Creating Sacred Spaces
It is important to have a space to do the things we do in comfort; without the pressure of other people or distracting activities and noises that take us away from what we are wanting to do. It is even important to have spaces in which we do specific activities throughout the home.
Dedicating certain spaces to certain activity does a few things for us. The first is, when you walk past the space and see it, you can be inspired to enter the space and do what that dedicated space is meant for. It can be a reading room, an exercise room, a hobby room… No setting up required. Just enter and do!
There are many homes with multiple rooms that are not being used, because everything happens in one place. The living room and kitchen tend to be the popular spaces.
The living room tends to be a busy place with a lot of coming and going. In many homes it is dominated by the television or some form of entertainment centre. The focus and usual activity in that room does not serve the purpose of calming the mind and meditating, for instance. The living room is a place for socializing, catching up and connecting. If the TV is on, then that is that! When the television is on, it permeates the room with distracting frequencies and it is very difficult to ignore.
The atmosphere in the room is important. In terms of relaxation or concentration on a project, a room free of electronics and free from main house traffic will serve the purpose better. The best scenario is to have an extra room or bedroom that gets dedicated to de-stressification or to focus, whatever the need. A room with space to do stretching exercises, breathing sessions, yoga, meditation and other activities will inspire that activity. A calm and quiet room can become a reading room or a place or learning. A room with books and pleasant smells is good.
Another great thing to do once you have set up a dedicated space is to make sure it has good clean air. Depending on where you live, this can require an air filtration system. Hepa filtration and ionization is beneficial. The room needs to be clean on every level. Clean air, free of too many electronic frequencies is nice and free of traffic or potential for disturbances and so on.
The next element to look at, is body position; where and how to sit? The body should be in an upright, self-supporting position for doing most activities like reading, thinking, planning, doing a breathing session or meditating. There are some breathing techniques that can be done laying down, there are a few standing positions, but many are better done in the sitting position. Again living rooms have couches, and many of these seating arrangements put the body in a slouched position.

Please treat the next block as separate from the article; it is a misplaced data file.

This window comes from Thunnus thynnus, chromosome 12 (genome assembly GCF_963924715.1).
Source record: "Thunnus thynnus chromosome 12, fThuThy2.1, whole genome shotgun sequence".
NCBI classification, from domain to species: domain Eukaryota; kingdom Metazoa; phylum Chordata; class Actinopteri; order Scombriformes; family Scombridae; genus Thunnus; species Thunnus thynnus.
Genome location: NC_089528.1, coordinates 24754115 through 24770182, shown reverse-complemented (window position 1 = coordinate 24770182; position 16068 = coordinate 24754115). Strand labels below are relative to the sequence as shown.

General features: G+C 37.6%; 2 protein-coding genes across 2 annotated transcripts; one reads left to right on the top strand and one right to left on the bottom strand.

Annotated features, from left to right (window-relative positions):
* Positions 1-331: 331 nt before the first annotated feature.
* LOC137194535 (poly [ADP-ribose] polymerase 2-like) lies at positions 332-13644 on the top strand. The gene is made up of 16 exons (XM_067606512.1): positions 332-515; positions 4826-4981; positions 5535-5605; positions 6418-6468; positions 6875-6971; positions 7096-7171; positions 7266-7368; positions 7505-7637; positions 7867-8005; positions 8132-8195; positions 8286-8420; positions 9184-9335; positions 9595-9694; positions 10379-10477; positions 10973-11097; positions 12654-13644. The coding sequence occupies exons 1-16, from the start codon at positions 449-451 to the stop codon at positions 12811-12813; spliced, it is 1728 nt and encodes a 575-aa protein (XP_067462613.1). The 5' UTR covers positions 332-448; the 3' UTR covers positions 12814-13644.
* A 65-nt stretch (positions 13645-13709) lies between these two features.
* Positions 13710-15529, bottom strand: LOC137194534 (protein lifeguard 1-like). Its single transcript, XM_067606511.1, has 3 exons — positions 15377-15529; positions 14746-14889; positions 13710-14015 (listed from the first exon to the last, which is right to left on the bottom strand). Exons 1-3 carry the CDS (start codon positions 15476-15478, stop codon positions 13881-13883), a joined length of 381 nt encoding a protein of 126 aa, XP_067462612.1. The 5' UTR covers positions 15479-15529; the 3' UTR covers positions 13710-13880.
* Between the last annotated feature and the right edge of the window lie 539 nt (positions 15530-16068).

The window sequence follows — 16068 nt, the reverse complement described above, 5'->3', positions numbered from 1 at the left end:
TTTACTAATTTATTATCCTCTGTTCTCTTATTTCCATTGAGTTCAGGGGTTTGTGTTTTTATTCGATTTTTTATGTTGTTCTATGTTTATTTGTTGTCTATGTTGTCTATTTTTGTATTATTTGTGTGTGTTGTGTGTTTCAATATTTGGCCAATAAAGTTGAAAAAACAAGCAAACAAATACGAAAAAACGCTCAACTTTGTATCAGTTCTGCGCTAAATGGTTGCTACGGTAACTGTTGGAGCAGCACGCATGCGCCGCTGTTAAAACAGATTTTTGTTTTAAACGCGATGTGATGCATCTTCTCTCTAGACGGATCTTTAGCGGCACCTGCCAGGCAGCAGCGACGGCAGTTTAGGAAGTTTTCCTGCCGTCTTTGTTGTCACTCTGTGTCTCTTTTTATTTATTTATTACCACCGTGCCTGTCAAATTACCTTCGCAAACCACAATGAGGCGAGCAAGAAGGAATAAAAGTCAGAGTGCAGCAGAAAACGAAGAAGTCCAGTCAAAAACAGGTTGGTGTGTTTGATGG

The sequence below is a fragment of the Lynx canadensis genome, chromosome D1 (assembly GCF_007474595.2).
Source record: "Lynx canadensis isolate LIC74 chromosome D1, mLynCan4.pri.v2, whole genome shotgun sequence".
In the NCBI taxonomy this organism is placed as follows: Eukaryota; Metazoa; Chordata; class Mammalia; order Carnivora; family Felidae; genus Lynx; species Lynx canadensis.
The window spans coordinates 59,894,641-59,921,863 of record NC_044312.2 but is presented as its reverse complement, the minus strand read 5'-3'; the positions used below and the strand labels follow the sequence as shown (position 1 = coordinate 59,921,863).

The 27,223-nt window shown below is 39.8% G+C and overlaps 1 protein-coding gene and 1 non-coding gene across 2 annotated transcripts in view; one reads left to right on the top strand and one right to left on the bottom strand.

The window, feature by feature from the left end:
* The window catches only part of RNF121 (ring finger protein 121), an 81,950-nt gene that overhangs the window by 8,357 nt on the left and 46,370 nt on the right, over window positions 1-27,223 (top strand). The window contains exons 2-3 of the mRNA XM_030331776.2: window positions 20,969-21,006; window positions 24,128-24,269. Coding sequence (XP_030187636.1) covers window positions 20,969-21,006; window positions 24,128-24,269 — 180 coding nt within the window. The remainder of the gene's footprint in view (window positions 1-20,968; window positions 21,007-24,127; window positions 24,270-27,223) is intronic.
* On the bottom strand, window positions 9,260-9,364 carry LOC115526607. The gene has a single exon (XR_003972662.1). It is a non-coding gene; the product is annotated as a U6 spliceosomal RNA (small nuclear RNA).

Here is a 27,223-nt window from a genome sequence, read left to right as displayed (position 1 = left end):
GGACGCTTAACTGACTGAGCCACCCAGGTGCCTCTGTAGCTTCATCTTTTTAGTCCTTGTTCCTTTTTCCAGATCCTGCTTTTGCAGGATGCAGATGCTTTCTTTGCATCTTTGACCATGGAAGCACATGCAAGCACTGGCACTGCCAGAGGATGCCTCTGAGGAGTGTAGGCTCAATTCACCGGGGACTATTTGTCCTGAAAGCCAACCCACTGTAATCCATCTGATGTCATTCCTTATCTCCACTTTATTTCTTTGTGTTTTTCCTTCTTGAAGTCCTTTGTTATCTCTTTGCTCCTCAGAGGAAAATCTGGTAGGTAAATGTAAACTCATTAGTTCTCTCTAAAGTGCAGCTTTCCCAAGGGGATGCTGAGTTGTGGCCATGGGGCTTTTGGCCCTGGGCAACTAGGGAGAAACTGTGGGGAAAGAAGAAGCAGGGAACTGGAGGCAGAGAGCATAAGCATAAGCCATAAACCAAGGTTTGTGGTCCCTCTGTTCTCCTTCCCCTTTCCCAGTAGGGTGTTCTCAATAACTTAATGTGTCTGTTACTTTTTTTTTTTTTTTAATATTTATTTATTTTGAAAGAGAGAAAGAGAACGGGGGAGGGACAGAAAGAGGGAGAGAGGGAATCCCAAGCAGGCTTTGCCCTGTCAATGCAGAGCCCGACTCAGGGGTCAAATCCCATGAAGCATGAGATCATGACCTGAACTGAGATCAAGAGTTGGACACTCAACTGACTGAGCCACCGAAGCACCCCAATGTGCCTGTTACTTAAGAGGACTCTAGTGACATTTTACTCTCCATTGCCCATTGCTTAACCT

A good body position for breathing exercises and meditation maintains a straight spine. Slouching is not a good thing and most couches and easy chairs put the spine in a bent or crouched position. When we sit in this kind of position we compress the bottom of the lungs, and we cannot fill up with air properly. In an extreme slouch position we cut off air completely to the lower and middle lobs of our lungs. This only permits shallow breathing into the top chest area. This restricts the flow of oxygen into our core.
There are two ways to sit comfortably. One is in a chair with a straight spine with feet on the ground. When using a chair, your legs should not hang in the air at all; the feet should rest flat on the floor. A good chair that lets you sit nice and straight with feet on the floor is excellent.
The other position is sitting cross legged. If your body can do the half lotus, this is a balanced cross legged position. Simply crossing your legs is good. At first you might need back or lumbar support. Some people use a wall for this. Some bigger chairs can lend themselves to sitting cross legged and maintaining a straight back. We have a ‘tub chair’ which is perfect. It is a great morning meditation spot. In time the practice of sitting for long periods of time will strengthen your spine to the point where it can be more self-supporting. Crossing your legs and having some back support is a great position.
Having a dedicated space eliminates set-up time. You don’t want to have to re-arrange any furniture to do your exercises. A dedicated space is very important so that you can slip right into the activity. We put that kind of attention into our entertainment room, the kitchen, the bathroom and bedroom, and so it should be for the re-balancing room, the relaxation room, the re-centering room, the thinking room, the exercise room or the Breathing Room!
You should be able to sit down and launch into whatever the activity without any preparation time. Starting a meditation should be as easy as sitting down, raising and lowering the shoulders a couple of times, a couple of deep breaths and you’re there! Having a dedicated space for an activity, with no distractions, is gold. Sit down and start!
Call them dedicated spaces or sacred spaces… make sure you have them!
Breath Deep My Friend,
Founder of Elemental Living & BrainChangeConsulting.com